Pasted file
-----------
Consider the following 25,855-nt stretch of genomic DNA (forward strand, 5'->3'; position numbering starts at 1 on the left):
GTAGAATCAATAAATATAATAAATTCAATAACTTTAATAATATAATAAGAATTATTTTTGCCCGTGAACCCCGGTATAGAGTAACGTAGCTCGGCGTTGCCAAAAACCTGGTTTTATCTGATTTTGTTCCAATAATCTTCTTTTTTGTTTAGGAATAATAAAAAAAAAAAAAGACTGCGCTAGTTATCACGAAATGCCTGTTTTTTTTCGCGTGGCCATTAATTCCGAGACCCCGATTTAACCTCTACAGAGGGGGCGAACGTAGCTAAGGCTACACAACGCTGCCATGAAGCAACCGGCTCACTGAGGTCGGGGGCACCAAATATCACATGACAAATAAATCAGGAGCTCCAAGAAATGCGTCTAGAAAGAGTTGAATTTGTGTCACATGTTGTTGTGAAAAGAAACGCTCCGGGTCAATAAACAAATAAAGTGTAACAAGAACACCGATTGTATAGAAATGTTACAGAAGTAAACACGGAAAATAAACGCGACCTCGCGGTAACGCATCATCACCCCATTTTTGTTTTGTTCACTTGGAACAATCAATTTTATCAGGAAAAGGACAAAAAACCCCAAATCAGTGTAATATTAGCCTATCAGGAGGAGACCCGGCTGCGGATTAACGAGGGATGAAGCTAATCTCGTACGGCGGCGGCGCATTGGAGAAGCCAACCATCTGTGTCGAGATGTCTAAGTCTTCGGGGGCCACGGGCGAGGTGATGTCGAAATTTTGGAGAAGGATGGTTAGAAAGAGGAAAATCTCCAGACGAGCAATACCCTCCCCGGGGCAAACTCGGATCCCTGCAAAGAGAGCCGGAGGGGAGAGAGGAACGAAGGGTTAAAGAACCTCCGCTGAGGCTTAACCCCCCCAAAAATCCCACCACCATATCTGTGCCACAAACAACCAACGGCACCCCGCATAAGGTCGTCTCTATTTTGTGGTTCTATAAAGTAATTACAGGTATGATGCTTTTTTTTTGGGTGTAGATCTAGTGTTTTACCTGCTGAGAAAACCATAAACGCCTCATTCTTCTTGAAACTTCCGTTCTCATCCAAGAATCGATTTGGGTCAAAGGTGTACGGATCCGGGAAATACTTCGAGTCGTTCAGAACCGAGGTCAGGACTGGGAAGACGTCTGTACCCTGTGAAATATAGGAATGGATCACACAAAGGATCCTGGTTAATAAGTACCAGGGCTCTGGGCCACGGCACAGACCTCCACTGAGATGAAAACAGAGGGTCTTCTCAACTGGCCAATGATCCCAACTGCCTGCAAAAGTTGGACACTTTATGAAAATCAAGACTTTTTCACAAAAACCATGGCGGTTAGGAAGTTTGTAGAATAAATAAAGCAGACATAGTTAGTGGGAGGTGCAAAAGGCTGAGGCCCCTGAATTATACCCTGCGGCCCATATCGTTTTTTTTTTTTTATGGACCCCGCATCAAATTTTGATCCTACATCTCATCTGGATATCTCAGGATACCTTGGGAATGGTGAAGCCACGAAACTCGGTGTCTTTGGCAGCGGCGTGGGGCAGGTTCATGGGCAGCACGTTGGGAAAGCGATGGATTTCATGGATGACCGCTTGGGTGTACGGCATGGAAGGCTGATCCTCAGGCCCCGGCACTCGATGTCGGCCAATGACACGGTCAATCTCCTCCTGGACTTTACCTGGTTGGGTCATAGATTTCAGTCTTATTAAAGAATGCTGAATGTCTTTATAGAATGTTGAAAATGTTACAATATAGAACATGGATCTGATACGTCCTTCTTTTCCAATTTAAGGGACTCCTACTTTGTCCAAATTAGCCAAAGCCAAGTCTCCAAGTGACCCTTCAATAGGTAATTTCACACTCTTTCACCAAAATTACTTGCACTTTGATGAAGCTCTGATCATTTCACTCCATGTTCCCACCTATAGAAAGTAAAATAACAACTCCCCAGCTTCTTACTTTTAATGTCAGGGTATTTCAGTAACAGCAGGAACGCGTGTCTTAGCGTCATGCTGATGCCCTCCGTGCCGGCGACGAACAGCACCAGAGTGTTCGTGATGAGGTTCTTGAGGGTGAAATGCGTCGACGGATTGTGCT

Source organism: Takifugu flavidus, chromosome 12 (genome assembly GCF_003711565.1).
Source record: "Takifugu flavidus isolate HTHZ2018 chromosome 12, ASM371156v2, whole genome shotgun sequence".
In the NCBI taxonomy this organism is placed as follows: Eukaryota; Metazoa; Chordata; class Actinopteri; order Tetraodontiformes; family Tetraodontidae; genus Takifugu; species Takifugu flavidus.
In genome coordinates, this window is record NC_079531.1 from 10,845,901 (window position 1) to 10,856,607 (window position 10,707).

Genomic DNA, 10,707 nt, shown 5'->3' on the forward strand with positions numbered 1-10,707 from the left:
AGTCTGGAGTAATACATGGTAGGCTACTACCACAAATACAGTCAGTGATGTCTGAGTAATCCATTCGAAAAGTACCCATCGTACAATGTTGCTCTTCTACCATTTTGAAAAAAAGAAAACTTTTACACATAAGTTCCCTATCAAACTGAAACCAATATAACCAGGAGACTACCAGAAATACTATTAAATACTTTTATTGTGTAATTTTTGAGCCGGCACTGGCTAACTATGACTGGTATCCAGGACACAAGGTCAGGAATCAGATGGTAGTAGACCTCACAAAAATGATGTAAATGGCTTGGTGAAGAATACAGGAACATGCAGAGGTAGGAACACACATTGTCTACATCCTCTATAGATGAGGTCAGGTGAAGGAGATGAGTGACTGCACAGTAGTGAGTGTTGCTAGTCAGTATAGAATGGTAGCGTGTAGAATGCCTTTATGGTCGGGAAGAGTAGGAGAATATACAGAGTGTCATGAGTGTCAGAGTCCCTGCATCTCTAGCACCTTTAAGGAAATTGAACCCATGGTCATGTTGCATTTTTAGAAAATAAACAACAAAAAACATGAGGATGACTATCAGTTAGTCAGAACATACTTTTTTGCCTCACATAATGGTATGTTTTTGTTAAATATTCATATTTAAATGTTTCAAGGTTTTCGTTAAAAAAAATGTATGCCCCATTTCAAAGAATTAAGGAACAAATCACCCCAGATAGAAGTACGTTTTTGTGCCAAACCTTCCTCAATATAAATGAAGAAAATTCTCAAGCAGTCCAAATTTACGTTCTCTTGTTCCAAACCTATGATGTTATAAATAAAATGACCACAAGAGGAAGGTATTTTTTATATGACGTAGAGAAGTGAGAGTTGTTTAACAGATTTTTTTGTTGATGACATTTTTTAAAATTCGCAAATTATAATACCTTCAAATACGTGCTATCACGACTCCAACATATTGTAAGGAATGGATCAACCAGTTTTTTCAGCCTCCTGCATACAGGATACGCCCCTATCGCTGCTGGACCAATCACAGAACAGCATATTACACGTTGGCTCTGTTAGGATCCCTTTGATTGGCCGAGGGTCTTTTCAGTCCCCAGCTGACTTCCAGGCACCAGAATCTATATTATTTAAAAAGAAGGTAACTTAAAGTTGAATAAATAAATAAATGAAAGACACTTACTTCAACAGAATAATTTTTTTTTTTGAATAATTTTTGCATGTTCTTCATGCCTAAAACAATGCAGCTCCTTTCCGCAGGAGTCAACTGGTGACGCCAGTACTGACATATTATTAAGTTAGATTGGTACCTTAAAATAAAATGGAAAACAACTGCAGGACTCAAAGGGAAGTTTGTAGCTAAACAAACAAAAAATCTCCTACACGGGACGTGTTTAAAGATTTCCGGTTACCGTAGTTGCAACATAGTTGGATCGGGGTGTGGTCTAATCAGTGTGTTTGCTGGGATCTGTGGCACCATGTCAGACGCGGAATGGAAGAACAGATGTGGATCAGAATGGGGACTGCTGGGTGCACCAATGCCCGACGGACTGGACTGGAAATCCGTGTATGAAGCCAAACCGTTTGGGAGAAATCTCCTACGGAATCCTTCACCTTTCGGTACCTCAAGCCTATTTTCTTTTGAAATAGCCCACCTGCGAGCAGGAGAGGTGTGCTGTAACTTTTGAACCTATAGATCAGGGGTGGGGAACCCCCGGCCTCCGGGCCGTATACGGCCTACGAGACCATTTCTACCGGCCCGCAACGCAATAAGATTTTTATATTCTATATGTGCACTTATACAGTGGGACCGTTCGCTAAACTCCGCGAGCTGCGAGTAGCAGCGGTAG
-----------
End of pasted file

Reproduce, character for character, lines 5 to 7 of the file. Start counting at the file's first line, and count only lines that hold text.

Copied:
In the NCBI taxonomy this organism is placed as follows: Eukaryota; Metazoa; Chordata; class Actinopteri; order Tetraodontiformes; family Tetraodontidae; genus Takifugu; species Takifugu flavidus.
In genome coordinates, this window is record NC_079531.1 from 10,845,901 (window position 1) to 10,856,607 (window position 10,707).

Genomic DNA, 10,707 nt, shown 5'->3' on the forward strand with positions numbered 1-10,707 from the left: